In recent years there has been a trend by investors ‘away’ from apartment buying, driven in part by some oversupply issues, and some poor workmanship/corner-cutting (highlighted in media reports by some builders), and other contributing factors; along with the belief that a house is generally a better long-term investment when it comes to capital growth.
As a result, in the past few years, houses have outperformed apartments in our capital cities; and in the past decade house values have risen at more than twice the rate of units, and this current boom is already widening the gap.
In the midst of the pandemic the demand for apartments by tenants has dwindled in comparison to the demand for housing; this is partly due to the halt in international migration and international students, who make up a significant portion of the tenant pool in the many new apartment towers scattered around our capital cities.
However, it must be noted some apartments, especially family-friendly low-rise apartments in lifestyle neighbourhoods have still performed well and are likely to remain in continuous strong demand.
Moving forward, surging land prices will force more of Aussies away from detached houses and back into apartments, triggering a boost in new apartment construction over the next four years according to the Australian Construction Industry Forum’s May 2021 forecasts.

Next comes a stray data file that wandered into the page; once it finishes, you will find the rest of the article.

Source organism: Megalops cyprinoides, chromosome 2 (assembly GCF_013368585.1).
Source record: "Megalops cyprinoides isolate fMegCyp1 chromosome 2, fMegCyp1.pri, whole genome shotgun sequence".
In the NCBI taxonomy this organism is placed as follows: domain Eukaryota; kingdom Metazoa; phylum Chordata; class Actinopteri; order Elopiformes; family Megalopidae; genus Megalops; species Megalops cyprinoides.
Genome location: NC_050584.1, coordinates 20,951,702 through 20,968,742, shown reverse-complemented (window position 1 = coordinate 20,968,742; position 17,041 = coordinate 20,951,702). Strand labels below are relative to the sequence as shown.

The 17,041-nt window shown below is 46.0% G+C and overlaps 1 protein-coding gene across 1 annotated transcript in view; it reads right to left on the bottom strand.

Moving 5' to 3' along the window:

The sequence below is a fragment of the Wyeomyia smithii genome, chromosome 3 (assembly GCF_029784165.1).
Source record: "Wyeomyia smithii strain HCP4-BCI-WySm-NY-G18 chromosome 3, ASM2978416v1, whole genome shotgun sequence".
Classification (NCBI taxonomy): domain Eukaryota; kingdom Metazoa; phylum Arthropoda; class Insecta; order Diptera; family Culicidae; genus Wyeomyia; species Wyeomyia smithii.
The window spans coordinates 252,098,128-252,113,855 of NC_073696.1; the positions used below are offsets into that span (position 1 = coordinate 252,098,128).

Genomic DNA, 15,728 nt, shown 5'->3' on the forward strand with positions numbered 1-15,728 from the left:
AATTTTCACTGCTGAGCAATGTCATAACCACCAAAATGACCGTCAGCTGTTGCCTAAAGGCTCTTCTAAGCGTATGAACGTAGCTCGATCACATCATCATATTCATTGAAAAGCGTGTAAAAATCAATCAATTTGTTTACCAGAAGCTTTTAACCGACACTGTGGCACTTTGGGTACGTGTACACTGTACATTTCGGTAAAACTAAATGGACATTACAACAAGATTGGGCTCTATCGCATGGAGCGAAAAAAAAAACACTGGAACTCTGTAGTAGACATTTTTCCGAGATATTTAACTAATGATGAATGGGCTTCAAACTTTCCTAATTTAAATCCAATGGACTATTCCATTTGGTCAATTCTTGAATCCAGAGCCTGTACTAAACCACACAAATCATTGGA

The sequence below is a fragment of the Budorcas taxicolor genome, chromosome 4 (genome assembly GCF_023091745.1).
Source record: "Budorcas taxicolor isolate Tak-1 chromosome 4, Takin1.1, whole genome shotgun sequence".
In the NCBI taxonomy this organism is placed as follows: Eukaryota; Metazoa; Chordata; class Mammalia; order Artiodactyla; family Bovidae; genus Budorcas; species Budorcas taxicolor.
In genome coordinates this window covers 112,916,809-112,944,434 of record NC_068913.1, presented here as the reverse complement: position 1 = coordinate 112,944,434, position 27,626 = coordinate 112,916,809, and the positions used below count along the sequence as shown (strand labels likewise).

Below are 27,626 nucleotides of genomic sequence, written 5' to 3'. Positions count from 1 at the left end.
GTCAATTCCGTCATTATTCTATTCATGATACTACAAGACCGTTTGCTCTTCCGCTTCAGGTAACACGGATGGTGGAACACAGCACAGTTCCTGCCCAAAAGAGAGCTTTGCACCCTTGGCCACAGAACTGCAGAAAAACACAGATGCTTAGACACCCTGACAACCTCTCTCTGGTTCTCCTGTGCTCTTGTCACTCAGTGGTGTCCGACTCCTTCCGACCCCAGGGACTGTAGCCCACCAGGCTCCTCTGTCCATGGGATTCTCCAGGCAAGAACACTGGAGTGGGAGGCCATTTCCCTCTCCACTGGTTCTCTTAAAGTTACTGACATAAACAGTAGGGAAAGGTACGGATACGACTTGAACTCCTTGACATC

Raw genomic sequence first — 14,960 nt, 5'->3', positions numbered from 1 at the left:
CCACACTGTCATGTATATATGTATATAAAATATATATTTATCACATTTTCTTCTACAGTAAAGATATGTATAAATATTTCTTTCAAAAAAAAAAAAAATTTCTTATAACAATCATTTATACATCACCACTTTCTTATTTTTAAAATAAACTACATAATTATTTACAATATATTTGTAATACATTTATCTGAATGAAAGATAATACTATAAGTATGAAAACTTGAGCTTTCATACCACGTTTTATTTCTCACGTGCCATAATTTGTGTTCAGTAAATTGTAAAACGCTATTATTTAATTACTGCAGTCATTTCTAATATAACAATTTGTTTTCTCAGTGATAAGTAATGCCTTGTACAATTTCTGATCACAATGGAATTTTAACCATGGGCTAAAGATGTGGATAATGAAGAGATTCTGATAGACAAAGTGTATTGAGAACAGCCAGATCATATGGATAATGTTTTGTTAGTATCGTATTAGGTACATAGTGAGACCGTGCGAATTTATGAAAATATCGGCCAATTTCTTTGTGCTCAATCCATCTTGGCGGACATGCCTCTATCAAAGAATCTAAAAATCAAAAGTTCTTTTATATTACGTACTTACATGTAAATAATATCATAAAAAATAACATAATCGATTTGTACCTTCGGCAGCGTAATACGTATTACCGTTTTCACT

According to the Australian Bureau of Statistics (ABS), prior to the pandemic in 2016, more Australians than ever were taking up apartment living, whether out of preference, convenience, or for other reasons, including: the increase in young couples delaying having a family, the lifestyle-oriented boomers downsizing and an increasing number of single-person households across the country.
Since the pandemic, things have changed somewhat and in 2020, the collapse in overseas migrants and students, along with a significant shift from cities to urban and regional areas by people reassessing their priorities and now able to work from home, and therefore live further away from the office – drove up the number of empty apartments, mainly in the inner cities.
The legacy of lockdowns and the work-from-home movement has made many Australians re-evaluate what exactly they want in a home – and a recent study by Westpac found that ‘more space’ is a top priority.
Prior to COVID-19 more Australians were trading space for place and were embracing apartment living, trading their backyards for balconies and courtyards in inner-city locations. But now everything is different. Now we want more space – a zoom room, a bigger yard, and a garage that can be converted to a gym.
However, whilst we do not know how long we will be living with sporadic lockdowns and COVID restrictions pertaining to international travel etc., there is light at the end of the tunnel, especially as our vaccination program continues to roll out – one day things will be back to ‘normal’, and this will bode well again for the apartment market, as over the next year to two years it’s likely that affordability and land shortages will drive a resumed demand for apartments.